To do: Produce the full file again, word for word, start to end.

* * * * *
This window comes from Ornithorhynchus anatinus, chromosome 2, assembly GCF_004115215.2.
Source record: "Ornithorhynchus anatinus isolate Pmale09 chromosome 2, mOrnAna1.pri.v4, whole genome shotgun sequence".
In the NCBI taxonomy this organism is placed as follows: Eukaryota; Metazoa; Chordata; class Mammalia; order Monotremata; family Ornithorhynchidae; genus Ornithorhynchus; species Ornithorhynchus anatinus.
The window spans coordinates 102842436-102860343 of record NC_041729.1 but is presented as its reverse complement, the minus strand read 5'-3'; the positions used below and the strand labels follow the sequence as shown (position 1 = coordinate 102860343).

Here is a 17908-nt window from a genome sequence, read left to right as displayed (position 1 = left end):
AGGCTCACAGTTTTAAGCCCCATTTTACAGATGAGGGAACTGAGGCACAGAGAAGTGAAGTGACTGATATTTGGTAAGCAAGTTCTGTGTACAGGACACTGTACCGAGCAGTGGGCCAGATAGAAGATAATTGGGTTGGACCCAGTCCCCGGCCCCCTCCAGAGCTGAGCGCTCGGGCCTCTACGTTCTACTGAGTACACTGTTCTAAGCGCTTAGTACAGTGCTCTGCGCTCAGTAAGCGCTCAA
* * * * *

This window comes from Ornithorhynchus anatinus, chromosome 2, assembly GCF_004115215.2.
Source record: "Ornithorhynchus anatinus isolate Pmale09 chromosome 2, mOrnAna1.pri.v4, whole genome shotgun sequence".
In the NCBI taxonomy this organism is placed as follows: Eukaryota; Metazoa; Chordata; class Mammalia; order Monotremata; family Ornithorhynchidae; genus Ornithorhynchus; species Ornithorhynchus anatinus.
The window spans coordinates 102842436-102860343 of record NC_041729.1 but is presented as its reverse complement, the minus strand read 5'-3'; the positions used below and the strand labels follow the sequence as shown (position 1 = coordinate 102860343).

Here is a 17908-nt window from a genome sequence, read left to right as displayed (position 1 = left end):
AGGCTCACAGTTTTAAGCCCCATTTTACAGATGAGGGAACTGAGGCACAGAGAAGTGAAGTGACTGATATTTGGTAAGCAAGTTCTGTGTACAGGACACTGTACCGAGCAGTGGGCCAGATAGAAGATAATTGGGTTGGACCCAGTCCCCGGCCCCCTCCAGAGCTGAGCGCTCGGGCCTCTACGTTCTACTGAGTACACTGTTCTAAGCGCTTAGTACAGTGCTCTGCGCTCAGTAAGCGCTCAA